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During this time of economic trouble, many people are looking to Debt Consolidation to help relieve their money problems.  The issue comes when they start looking into the options available to them – there seems to be so many!  Which one is best for them and why?

Here are a few debt consolidation options to consider:

Transfer Balances

You can transfer credit card debt from a high-interest card to a lower-interest card with the scribble of a signature or swipe of a card.  This option can save you hundreds of dollars over the year as long as you keep up with the payments.

If your credit rating is good, you can easily find a low-interest cards on one of the many credit card comparison sites, including and

Before you make the transfer, make sure to read all of the documentation provided by your credit card company, including terms, limits, and expiration of any deal you take advantage of.  Remember – banks are out to get your money and they usually do it through the use of the "small print" that's hard to read and hard to understand.  If you do have any questions, call the credit card company and ask.
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Bank Loan

Borrowing money from a bank or credit union is another way to consolidate your debt.  This is a great option for people who have excellent credit or collateral.  If you do not have either, you may have a hard time qualifying for this option.

There are a few ways available these days to consolidate debt with a bank loan.  These include:
  • Debt Consolidation Loans – These loans are designed specifically to pay off your existing debt.  Depending on your current financial situation, you may qualify for an unsecured loan but if your credit has been trashed because of credit card issues, you may need to put something up as collateral.
  • Home Equity Loans – If you are in good standing on your mortgage or your house is paid off, many banks will suggest that you borrow against the equity you have in your home.  Equity is the difference between what you owe on the house and how much it's worth.  This is a super easy way to get a debt consolidation loan BUT remember that you are putting your house up as collateral.  If you fall behind on your payments, you could lose your home.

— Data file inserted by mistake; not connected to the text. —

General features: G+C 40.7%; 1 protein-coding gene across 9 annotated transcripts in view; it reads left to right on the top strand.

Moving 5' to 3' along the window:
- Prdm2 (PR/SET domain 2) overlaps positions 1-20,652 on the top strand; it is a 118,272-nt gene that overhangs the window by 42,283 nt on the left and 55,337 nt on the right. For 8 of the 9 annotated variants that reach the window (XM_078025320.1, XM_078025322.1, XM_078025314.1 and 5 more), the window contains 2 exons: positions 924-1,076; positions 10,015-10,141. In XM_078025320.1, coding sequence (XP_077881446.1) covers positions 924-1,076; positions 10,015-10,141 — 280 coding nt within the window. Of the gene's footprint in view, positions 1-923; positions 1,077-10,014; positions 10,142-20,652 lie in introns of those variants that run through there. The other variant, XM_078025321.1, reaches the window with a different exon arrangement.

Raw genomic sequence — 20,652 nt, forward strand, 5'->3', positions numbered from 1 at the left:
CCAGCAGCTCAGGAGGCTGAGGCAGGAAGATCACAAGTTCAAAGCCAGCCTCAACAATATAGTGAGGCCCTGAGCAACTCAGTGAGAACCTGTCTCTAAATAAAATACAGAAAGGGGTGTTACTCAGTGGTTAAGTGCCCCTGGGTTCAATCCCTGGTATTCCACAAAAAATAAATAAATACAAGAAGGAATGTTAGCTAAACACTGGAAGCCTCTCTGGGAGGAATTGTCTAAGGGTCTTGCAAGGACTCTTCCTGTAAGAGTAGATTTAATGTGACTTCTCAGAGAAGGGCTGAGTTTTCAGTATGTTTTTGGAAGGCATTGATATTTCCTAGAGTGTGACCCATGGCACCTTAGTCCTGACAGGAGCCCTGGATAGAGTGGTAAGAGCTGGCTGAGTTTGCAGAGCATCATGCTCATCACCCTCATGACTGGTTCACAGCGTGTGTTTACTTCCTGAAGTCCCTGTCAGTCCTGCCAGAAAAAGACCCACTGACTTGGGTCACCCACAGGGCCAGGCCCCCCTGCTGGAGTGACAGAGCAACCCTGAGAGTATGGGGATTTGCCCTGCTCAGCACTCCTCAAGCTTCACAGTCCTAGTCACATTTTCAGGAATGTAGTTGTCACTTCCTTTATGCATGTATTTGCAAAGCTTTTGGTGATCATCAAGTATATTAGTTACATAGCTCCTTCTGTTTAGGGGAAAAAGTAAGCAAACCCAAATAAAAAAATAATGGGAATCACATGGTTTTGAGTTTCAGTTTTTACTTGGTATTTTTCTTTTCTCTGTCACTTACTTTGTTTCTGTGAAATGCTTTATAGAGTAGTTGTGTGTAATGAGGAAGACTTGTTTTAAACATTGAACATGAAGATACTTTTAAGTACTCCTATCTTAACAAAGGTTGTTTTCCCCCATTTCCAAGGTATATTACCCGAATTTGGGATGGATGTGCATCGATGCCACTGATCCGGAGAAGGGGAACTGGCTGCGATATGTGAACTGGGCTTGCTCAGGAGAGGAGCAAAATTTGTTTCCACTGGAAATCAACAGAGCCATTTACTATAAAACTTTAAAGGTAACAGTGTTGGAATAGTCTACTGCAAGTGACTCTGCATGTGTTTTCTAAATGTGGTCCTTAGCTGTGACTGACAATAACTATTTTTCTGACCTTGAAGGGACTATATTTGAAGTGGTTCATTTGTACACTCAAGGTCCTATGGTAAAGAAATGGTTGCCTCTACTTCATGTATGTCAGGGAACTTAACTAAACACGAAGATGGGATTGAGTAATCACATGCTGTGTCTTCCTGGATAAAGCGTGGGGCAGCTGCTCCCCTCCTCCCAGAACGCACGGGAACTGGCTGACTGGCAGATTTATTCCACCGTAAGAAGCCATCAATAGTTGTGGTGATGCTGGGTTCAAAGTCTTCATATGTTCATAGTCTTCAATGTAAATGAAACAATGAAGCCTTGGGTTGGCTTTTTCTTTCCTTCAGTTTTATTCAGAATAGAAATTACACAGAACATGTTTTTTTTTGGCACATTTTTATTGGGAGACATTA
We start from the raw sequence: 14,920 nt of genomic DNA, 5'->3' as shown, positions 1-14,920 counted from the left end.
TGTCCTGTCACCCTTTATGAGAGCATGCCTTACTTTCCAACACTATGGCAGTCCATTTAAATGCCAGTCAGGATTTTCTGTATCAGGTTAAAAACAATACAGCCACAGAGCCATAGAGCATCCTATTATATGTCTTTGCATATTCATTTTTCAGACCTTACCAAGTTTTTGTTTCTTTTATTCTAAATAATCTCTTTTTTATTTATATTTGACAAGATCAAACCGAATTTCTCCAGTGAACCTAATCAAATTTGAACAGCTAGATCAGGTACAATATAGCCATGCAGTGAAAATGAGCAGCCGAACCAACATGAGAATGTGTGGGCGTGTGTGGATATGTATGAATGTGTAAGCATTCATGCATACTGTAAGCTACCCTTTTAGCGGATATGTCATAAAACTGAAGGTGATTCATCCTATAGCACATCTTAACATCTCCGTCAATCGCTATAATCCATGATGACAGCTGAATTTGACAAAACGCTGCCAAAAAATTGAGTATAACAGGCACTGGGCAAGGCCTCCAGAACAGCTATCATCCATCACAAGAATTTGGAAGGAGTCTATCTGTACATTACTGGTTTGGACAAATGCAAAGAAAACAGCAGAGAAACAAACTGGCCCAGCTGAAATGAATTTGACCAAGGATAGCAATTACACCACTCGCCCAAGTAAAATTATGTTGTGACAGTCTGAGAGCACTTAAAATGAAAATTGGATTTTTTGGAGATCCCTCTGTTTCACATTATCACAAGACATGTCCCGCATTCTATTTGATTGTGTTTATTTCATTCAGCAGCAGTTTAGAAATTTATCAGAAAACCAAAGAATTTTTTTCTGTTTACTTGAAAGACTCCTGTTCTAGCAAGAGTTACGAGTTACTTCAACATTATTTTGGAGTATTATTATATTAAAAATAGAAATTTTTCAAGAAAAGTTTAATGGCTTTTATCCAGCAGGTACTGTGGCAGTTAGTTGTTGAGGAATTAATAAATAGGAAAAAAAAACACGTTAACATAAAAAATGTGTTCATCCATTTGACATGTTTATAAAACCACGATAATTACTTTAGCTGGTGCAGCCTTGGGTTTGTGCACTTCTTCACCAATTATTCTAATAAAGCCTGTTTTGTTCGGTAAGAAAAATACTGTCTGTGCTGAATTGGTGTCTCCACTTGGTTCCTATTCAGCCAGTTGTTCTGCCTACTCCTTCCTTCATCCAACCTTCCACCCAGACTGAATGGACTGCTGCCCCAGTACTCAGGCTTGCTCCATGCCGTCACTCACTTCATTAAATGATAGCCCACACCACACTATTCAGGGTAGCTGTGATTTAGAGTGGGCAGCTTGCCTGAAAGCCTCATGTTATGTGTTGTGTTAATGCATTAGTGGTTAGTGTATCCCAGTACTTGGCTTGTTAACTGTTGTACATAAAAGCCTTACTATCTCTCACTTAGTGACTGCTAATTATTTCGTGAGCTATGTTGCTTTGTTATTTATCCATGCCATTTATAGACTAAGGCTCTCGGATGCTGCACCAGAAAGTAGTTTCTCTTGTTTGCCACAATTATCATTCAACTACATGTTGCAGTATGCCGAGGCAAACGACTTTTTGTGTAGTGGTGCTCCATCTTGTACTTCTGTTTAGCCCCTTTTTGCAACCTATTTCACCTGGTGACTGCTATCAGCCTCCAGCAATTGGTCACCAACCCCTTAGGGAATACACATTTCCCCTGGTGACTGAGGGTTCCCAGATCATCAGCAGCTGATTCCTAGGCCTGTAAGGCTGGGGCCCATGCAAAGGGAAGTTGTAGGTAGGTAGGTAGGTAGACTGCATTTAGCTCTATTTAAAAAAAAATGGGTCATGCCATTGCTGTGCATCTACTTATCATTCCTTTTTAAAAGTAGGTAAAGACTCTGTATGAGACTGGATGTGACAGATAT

• Mortgage Refinancing – Refinancing your home may help you lower your current interest rate, save you money, and allow you to borrow more money.  This method means that you take out a new mortgage for the amount of what you owe on your house AND enough to cover your debts.  Of course, you home's worth must be enough to cover the new loan amount.  Just remember - your house is your collateral and you can easily lose it if you miss a payment or two.

As with credit cards, it's important to shop around for the best loan terms.  Some banks may be more lenient than others when it comes to certain indiscretions in your financial past.  Check with your bank, local credit unions, and saving and loans to see who has the best deal.
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Borrow Against an Existing Account

Another way to pay consolidate your debt is to borrow against your whole life insurance policy or retirement account. 

Borrowing against your whole life insurance has a few advantages and one big disadvantage.  One advantage is that there is no application to complete and no credit check, so if your credit sucks, this might be the way to go.  Another advantage is that you usually don't have to repay the borrowed amount.  That's where the disadvantage comes in – if something does happen to you before you repay the amount, your beneficiaries will receive less of a payout.  Before you decide on this option, make sure to consult with your insurance advisor and review the policy to ensure this option is possible and what fees might apply.

Another debt consolidation option is to borrow against your existing 401k / retirement account.  Most plans are set up to allow employees to borrow against their retirement funds up to a certain amount.  Though there is no credit check or application, there is a time limit to repaying the loan (usually 5 years).  If you do not repay the amount within those five years, you will be required to pay a 10% early-withdrawal penalty to the IRS.  Also, keep in mind that there are usually fees and interest rates attached to these sorts of loans.
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Decided between these Debt Consolidation Options can be difficult.  If you need help deciding which one is right for you, consult with a CPA, financial advisor, or one of the many reputable nonprofit credit counseling organizations in your area.  Getting advice from a qualified financial professional can help you avoid a very expensive financial mistake that could follow you for years.